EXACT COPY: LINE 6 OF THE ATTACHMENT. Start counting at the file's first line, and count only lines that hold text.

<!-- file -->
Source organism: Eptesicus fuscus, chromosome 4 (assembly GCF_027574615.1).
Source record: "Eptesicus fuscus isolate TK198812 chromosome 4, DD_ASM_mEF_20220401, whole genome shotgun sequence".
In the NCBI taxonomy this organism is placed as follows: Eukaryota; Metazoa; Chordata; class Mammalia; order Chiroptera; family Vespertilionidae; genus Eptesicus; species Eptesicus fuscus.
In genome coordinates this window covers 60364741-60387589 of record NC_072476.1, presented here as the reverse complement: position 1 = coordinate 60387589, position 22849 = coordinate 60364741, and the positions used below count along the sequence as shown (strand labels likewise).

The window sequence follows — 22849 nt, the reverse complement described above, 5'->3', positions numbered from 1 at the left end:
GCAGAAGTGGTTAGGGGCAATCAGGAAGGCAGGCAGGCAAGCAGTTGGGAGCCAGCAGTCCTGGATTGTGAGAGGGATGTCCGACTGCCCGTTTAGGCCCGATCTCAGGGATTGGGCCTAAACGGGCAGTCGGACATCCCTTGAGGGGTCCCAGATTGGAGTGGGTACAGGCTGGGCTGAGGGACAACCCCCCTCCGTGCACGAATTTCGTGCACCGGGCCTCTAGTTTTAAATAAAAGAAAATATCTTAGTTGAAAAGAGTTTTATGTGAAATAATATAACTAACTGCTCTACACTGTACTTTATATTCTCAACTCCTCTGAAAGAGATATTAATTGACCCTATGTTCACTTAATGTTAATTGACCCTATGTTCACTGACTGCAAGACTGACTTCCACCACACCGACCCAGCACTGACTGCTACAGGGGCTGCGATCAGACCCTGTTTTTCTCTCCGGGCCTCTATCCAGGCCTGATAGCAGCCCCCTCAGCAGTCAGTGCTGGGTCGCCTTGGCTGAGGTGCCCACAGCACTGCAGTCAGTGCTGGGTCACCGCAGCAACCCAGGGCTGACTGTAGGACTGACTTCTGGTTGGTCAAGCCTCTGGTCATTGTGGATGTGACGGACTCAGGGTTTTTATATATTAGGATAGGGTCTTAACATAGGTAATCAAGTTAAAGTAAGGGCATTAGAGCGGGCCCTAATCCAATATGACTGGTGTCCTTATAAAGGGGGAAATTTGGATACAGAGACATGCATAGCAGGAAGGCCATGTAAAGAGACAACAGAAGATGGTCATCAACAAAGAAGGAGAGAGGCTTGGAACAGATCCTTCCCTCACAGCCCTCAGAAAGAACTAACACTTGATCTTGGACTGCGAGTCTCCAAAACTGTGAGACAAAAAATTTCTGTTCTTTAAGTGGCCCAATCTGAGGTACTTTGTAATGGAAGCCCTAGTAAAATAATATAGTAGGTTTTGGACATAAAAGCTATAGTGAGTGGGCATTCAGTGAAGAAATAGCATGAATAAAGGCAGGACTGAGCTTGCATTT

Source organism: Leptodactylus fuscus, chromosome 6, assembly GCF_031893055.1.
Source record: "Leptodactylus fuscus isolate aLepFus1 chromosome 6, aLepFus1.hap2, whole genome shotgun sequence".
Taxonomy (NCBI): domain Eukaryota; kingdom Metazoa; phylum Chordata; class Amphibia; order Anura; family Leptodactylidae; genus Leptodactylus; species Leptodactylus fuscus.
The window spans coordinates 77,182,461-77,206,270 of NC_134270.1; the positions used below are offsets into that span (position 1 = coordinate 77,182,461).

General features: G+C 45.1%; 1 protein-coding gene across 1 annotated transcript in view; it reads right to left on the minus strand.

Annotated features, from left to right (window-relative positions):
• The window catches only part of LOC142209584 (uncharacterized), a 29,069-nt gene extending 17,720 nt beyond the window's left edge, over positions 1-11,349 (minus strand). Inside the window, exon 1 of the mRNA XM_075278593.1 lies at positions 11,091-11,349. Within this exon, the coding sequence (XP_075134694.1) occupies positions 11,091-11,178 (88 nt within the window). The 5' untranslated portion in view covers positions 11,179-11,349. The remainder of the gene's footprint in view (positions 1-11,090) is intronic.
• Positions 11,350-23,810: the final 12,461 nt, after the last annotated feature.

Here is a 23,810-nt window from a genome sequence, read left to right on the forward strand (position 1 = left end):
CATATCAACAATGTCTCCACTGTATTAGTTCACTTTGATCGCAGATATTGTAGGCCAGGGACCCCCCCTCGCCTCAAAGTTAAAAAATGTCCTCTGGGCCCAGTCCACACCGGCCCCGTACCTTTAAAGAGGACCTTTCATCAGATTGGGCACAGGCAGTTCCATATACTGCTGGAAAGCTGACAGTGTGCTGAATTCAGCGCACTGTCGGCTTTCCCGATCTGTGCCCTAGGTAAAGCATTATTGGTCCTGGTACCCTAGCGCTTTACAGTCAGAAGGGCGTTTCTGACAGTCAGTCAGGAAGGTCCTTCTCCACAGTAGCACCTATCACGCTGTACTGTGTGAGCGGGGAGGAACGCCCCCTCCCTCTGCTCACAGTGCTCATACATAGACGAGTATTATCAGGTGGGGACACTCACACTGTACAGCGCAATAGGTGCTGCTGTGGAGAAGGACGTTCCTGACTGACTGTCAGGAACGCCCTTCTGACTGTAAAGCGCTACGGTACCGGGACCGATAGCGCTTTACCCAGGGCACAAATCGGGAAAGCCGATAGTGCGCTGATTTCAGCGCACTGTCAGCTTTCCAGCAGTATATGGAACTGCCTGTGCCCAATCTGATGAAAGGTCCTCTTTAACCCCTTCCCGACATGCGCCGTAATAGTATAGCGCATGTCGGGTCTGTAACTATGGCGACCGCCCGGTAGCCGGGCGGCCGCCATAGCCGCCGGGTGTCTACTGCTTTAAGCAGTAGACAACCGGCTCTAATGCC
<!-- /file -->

GCAGAAGTGGTTAGGGGCAATCAGGAAGGCAGGCAGGCAAGCAGTTGGGAGCCAGCAGTCCTGGATTGTGAGAGGGATGTCCGACTGCCCGTTTAGGCCCGATCTCAGGGATTGGGCCTAAACGGGCAGTCGGACATCCCTTGAGGGGTCCCAGATTGGAGTGGGTACAGGCTGGGCTGAGGGACAACCCCCCTCCGTGCACGAATTTCGTGCACCGGGCCTCTAGTTTTAAATAAAAGAAAATATCTTAGTTGAAAAGAGTTTTATGTGAAATAATATAACTAACTGCTCTACACTGTACTTTATATTCTCAACTCCTCTGAAAGAGATATTAATTGACCCTATGTTCACTTAATGTTAATTGACCCTATGTTCACTGACTGCAAGACTGACTTCCACCACACCGACCCAGCACTGACTGCTACAGGGGCTGCGATCAGACCCTGTTTTTCTCTCCGGGCCTCTATCCAGGCCTGATAGCAGCCCCCTCAGCAGTCAGTGCTGGGTCGCCTTGGCTGAGGTGCCCACAGCACTGCAGTCAGTGCTGGGTCACCGCAGCAACCCAGGGCTGACTGTAGGACTGACTTCTGGTTGGTCAAGCCTCTGGTCATTGTGGATGTGACGGACTCAGGGTTTTTATATATTAGGATAGGGTCTTAACATAGGTAATCAAGTTAAAGTAAGGGCATTAGAGCGGGCCCTAATCCAATATGACTGGTGTCCTTATAAAGGGGGAAATTTGGATACAGAGACATGCATAGCAGGAAGGCCATGTAAAGAGACAACAGAAGATGGTCATCAACAAAGAAGGAGAGAGGCTTGGAACAGATCCTTCCCTCACAGCCCTCAGAAAGAACTAACACTTGATCTTGGACTGCGAGTCTCCAAAACTGTGAGACAAAAAATTTCTGTTCTTTAAGTGGCCCAATCTGAGGTACTTTGTAATGGAAGCCCTAGTAAAATAATATAGTAGGTTTTGGACATAAAAGCTATAGTGAGTGGGCATTCAGTGAAGAAATAGCATGAATAAAGGCAGGACTGAGCTTGCATTT